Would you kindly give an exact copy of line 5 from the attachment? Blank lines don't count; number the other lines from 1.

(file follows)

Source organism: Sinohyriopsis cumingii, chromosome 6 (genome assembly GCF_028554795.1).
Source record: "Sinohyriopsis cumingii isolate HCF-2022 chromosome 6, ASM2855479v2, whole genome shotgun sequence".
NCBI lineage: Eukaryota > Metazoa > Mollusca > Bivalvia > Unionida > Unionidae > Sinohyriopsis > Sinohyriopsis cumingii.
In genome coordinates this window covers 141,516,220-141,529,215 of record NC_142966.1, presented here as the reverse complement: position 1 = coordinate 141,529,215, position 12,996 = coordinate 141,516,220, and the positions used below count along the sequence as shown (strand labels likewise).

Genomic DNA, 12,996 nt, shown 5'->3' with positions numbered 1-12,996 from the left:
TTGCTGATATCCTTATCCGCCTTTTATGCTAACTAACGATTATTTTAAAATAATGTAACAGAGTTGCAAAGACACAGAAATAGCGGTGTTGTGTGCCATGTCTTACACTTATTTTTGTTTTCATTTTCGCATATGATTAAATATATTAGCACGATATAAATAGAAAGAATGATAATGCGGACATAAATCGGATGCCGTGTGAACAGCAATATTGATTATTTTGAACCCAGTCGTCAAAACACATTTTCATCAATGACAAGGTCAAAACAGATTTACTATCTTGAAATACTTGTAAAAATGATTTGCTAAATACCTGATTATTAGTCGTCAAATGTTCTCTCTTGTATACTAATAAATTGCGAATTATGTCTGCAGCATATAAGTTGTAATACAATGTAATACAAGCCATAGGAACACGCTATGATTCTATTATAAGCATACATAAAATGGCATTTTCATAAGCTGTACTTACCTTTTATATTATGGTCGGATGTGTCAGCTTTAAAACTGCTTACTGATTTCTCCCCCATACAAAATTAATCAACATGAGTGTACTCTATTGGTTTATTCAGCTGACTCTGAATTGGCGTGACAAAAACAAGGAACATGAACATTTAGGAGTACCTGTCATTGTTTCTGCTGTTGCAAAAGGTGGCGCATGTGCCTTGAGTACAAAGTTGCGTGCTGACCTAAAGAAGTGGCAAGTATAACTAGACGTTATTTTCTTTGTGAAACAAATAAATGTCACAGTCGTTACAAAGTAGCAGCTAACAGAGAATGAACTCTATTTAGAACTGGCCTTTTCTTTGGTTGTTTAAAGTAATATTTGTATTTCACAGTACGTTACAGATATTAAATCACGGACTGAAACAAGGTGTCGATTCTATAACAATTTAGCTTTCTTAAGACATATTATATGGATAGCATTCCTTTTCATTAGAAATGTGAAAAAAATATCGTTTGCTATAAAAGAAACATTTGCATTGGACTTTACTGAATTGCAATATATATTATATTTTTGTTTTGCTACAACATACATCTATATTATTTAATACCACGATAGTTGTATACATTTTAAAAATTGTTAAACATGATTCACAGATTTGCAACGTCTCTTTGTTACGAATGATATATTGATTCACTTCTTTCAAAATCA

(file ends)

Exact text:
Genomic DNA, 12,996 nt, shown 5'->3' with positions numbered 1-12,996 from the left: